25 May 2020 | Story Andre Damons | Photo Supplied
Showing support for healthcare workers on the frontlines by wearing crazy shocks.

If the COVID-19 pandemic were a war, the brave healthcare workers protecting the rest of the people against this lethal and invisible enemy would have been in the firing line. The heroes battling this deadly foe in the form of a never-foreseen viral pandemic, are under immense stress and pressure, and might in extreme cases also be at risk of burnout and trauma. 

Raising awareness around depression, other related diseases
It is for this reason that the Ithemba Foundation, a non-profit organisation with two public-benefit goals, namely to raise awareness around depression and other related diseases such as anxiety as clinical, biological diseases, and to support research, organised the #Care4OurCarers for this year’s #CrazySocks4Docs (CS4D) Day on Friday 29 May. Ithemba means ‘hope’ in isiXhosa – the message being that if depression is the illness of despair, hang on to hope. 

Dr Marita van Schalkwyk, Ithemba Director, says: “As health workers we must undertake to serve the sick and needy, but we must also look out for one another, help one another, inspire one another, and seek help when we ourselves cannot keep up the demanding pace. There is always hope – the meaning of ithemba.”

Supporting healthcare professionals 
According to Dr Van Schalkwyk, healthcare professionals need support now, more than ever, and people need to show it in a visual way. “We are therefore requesting the public to wear funky mismatched socks on Friday 29 May to show that we care for our carers. This includes everyone in the health professions, also academic and administrative staff on our medical campuses, as well as our future caregivers – our medical students. We know that they are also suffering immensely from anxiety and fear, and despite this, are still volunteering to work as extras in the fight against Covid-19,” she says.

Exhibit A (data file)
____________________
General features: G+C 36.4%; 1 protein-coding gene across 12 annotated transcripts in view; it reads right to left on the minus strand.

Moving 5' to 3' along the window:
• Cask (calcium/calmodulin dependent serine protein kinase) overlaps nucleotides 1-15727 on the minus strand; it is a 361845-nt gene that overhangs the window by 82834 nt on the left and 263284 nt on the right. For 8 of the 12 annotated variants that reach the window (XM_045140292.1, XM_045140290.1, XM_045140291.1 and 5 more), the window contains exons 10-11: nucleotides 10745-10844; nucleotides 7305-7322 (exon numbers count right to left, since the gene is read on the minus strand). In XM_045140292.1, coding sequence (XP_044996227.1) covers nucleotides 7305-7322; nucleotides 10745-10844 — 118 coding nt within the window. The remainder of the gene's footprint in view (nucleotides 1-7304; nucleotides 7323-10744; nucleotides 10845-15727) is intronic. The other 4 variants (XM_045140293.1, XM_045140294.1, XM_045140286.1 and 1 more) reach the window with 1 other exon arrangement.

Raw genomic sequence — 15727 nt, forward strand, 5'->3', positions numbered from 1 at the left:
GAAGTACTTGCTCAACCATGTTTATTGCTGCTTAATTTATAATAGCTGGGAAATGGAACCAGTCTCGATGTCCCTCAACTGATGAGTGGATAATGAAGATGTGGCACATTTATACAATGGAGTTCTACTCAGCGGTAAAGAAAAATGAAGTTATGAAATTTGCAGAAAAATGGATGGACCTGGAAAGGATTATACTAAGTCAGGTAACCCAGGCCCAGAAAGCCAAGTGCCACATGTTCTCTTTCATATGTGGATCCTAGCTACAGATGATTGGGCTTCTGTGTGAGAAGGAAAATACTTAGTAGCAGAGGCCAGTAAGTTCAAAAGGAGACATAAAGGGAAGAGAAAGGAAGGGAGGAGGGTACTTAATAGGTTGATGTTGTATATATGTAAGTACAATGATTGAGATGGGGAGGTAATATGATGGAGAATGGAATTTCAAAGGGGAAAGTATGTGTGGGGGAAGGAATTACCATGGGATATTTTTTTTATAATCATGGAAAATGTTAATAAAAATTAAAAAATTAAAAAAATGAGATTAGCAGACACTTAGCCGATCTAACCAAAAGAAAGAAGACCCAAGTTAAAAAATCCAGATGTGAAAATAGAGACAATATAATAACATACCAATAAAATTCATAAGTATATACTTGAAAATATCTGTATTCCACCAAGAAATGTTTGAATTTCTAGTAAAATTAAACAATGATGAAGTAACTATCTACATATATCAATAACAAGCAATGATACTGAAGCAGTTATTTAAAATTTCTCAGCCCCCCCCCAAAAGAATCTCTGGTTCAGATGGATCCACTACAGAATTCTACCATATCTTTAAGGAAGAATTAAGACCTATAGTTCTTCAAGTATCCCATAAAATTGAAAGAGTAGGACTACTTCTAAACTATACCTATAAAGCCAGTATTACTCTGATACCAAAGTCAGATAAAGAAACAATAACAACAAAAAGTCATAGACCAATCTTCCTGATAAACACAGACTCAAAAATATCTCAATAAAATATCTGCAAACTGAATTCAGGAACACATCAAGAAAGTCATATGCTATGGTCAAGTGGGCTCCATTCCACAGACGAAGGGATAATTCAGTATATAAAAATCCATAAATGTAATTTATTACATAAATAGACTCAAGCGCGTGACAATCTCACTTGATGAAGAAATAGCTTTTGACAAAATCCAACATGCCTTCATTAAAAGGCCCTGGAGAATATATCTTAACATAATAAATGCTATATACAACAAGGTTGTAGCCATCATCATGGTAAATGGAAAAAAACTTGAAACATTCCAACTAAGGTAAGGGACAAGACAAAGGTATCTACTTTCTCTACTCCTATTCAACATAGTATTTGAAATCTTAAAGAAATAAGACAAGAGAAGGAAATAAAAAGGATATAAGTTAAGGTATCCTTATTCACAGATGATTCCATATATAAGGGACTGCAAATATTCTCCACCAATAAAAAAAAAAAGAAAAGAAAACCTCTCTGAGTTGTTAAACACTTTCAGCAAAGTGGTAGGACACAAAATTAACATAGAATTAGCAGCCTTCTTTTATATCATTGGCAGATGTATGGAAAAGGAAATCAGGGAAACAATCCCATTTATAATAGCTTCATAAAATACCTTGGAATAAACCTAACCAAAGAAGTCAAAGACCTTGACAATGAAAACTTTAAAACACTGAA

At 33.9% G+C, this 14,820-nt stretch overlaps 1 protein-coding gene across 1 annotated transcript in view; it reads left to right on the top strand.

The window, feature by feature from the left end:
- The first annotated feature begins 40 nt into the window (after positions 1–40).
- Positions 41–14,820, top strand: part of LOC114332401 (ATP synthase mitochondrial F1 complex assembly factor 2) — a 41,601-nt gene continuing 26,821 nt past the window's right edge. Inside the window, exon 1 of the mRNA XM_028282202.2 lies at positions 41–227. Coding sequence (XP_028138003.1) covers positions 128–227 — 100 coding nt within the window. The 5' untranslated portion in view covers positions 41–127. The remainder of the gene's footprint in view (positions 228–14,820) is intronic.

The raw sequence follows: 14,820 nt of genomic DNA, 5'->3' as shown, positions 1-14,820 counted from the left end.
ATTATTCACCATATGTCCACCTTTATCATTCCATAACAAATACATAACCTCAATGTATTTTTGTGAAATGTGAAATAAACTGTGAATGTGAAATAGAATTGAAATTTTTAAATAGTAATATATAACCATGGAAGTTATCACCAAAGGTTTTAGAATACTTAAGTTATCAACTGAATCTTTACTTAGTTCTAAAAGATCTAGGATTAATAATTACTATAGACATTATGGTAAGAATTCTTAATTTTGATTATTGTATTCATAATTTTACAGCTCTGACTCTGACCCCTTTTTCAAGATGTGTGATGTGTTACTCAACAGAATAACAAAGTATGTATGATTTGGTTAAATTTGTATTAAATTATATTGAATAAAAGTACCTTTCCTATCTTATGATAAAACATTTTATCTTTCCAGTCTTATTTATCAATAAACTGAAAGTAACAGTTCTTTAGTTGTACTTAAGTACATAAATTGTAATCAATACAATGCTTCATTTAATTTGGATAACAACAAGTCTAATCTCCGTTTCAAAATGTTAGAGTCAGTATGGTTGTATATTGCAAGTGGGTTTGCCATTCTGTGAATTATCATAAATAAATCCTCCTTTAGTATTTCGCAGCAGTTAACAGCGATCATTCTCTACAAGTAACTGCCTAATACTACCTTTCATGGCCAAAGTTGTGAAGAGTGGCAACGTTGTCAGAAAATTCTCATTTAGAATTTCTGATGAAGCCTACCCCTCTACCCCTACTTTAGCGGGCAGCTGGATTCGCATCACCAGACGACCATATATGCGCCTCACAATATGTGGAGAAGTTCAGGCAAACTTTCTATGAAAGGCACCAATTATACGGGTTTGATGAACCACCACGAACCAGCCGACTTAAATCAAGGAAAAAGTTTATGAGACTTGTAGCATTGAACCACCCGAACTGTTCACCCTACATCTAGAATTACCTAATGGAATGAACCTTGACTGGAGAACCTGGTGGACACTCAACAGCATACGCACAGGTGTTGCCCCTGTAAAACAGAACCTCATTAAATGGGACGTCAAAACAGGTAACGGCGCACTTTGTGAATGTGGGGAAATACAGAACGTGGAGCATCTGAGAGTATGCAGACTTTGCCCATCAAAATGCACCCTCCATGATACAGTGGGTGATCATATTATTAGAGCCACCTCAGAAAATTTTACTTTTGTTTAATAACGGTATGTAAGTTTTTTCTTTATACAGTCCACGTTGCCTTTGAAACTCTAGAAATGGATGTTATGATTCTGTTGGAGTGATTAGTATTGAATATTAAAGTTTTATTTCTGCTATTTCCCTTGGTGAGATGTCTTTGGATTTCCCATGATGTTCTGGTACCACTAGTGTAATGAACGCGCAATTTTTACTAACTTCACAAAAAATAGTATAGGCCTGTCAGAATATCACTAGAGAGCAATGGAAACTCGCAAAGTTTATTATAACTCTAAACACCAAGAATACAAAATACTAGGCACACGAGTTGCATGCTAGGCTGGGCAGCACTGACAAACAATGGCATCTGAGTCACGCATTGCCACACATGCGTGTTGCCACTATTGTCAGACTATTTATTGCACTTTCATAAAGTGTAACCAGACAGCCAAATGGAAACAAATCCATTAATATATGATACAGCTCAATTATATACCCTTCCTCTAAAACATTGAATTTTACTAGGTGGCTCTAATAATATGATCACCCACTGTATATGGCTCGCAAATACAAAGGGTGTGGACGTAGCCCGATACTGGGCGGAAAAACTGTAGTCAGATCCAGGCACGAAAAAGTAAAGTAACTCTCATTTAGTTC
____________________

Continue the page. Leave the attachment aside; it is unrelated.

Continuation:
“It is clear: we as the public must show we #Care4OurCarers and that between us and a deadly virus, they are the ones fighting in the front lines and putting their lives at risk. We hope that the South African public will show how much we value our health workers. And fortunately, all of us have a number of despondent socks in our drawers that will just be too happy to find a mate on 29 May to highlight the importance of the 2020 #CS4D Day together with us, their wearers. Even if we sit behind our desks in home-office style, you can post your sock selfie on www.facebook.com/IthembaFoundation1 to show that you care – let’s use this opportunity to say a BIG thank you to all our health workers.”

The risk of burnout
Dr Lynette van der Merwe, undergraduate medical programme director, School of Clinical Medicine at the University of the Free State (UFS), says healthcare practitioners and Health Sciences students have always been at risk of burnout and mental-health problems due to various demands,  such as academic workload, emotional and physical challenges, or meeting regulatory standards.